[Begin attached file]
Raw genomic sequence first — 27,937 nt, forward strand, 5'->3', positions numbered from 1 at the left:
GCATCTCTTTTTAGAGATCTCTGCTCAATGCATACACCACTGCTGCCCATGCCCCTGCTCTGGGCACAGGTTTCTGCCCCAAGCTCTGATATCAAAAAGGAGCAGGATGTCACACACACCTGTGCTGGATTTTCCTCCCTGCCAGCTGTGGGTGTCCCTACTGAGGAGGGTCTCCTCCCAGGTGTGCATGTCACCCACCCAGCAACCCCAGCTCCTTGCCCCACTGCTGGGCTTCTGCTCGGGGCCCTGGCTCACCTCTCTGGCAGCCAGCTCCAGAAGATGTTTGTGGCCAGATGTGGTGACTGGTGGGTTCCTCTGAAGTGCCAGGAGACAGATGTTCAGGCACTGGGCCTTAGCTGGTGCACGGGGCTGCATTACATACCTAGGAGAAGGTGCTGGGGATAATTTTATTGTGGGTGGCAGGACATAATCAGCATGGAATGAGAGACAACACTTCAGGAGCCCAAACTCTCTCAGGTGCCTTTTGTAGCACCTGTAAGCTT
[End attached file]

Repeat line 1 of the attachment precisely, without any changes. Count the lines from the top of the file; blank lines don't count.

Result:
Raw genomic sequence first — 27,937 nt, forward strand, 5'->3', positions numbered from 1 at the left: